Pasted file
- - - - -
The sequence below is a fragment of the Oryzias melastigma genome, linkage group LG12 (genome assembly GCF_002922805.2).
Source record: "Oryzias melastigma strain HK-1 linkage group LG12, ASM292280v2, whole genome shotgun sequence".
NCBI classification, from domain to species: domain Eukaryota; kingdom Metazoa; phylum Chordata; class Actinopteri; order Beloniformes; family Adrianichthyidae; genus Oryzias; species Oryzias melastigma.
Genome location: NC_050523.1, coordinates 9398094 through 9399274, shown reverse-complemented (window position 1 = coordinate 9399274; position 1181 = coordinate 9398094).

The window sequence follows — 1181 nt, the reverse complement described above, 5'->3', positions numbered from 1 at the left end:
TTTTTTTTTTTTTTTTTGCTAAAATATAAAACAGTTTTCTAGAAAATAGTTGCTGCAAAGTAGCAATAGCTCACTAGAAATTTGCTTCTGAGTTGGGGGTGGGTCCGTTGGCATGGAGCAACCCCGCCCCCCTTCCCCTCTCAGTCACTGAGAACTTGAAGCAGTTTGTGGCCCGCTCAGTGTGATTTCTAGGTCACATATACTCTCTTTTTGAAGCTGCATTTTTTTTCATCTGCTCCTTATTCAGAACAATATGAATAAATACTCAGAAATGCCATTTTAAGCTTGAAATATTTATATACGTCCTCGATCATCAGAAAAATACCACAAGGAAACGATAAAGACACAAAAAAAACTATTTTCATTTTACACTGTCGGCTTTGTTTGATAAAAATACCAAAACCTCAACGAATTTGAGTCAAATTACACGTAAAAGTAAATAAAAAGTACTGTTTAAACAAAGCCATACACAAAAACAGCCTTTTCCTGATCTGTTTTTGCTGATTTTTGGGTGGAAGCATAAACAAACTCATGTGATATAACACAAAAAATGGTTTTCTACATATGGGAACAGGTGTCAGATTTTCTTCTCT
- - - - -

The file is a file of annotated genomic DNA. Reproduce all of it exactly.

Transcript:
The sequence below is a fragment of the Oryzias melastigma genome, linkage group LG12 (genome assembly GCF_002922805.2).
Source record: "Oryzias melastigma strain HK-1 linkage group LG12, ASM292280v2, whole genome shotgun sequence".
NCBI classification, from domain to species: domain Eukaryota; kingdom Metazoa; phylum Chordata; class Actinopteri; order Beloniformes; family Adrianichthyidae; genus Oryzias; species Oryzias melastigma.
Genome location: NC_050523.1, coordinates 9398094 through 9399274, shown reverse-complemented (window position 1 = coordinate 9399274; position 1181 = coordinate 9398094).

The window sequence follows — 1181 nt, the reverse complement described above, 5'->3', positions numbered from 1 at the left end:
TTTTTTTTTTTTTTTTTGCTAAAATATAAAACAGTTTTCTAGAAAATAGTTGCTGCAAAGTAGCAATAGCTCACTAGAAATTTGCTTCTGAGTTGGGGGTGGGTCCGTTGGCATGGAGCAACCCCGCCCCCCTTCCCCTCTCAGTCACTGAGAACTTGAAGCAGTTTGTGGCCCGCTCAGTGTGATTTCTAGGTCACATATACTCTCTTTTTGAAGCTGCATTTTTTTTCATCTGCTCCTTATTCAGAACAATATGAATAAATACTCAGAAATGCCATTTTAAGCTTGAAATATTTATATACGTCCTCGATCATCAGAAAAATACCACAAGGAAACGATAAAGACACAAAAAAAACTATTTTCATTTTACACTGTCGGCTTTGTTTGATAAAAATACCAAAACCTCAACGAATTTGAGTCAAATTACACGTAAAAGTAAATAAAAAGTACTGTTTAAACAAAGCCATACACAAAAACAGCCTTTTCCTGATCTGTTTTTGCTGATTTTTGGGTGGAAGCATAAACAAACTCATGTGATATAACACAAAAAATGGTTTTCTACATATGGGAACAGGTGTCAGATTTTCTTCTCT